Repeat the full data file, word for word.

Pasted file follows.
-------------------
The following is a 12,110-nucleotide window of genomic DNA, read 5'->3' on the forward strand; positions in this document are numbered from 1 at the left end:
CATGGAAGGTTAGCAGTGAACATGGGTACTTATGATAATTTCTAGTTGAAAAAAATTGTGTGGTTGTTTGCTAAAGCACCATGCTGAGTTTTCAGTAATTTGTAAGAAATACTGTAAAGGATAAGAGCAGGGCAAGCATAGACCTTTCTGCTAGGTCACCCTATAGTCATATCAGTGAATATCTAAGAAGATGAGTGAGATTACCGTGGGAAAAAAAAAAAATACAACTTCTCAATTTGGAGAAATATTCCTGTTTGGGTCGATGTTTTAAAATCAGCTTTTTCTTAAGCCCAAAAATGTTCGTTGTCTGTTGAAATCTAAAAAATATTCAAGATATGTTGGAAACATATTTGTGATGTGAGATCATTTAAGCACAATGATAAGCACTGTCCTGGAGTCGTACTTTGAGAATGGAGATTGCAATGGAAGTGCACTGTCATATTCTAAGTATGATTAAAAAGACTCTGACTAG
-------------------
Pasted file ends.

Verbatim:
The following is a 12,110-nucleotide window of genomic DNA, read 5'->3' on the forward strand; positions in this document are numbered from 1 at the left end:
CATGGAAGGTTAGCAGTGAACATGGGTACTTATGATAATTTCTAGTTGAAAAAAATTGTGTGGTTGTTTGCTAAAGCACCATGCTGAGTTTTCAGTAATTTGTAAGAAATACTGTAAAGGATAAGAGCAGGGCAAGCATAGACCTTTCTGCTAGGTCACCCTATAGTCATATCAGTGAATATCTAAGAAGATGAGTGAGATTACCGTGGGAAAAAAAAAAAATACAACTTCTCAATTTGGAGAAATATTCCTGTTTGGGTCGATGTTTTAAAATCAGCTTTTTCTTAAGCCCAAAAATGTTCGTTGTCTGTTGAAATCTAAAAAATATTCAAGATATGTTGGAAACATATTTGTGATGTGAGATCATTTAAGCACAATGATAAGCACTGTCCTGGAGTCGTACTTTGAGAATGGAGATTGCAATGGAAGTGCACTGTCATATTCTAAGTATGATTAAAAAGACTCTGACTAG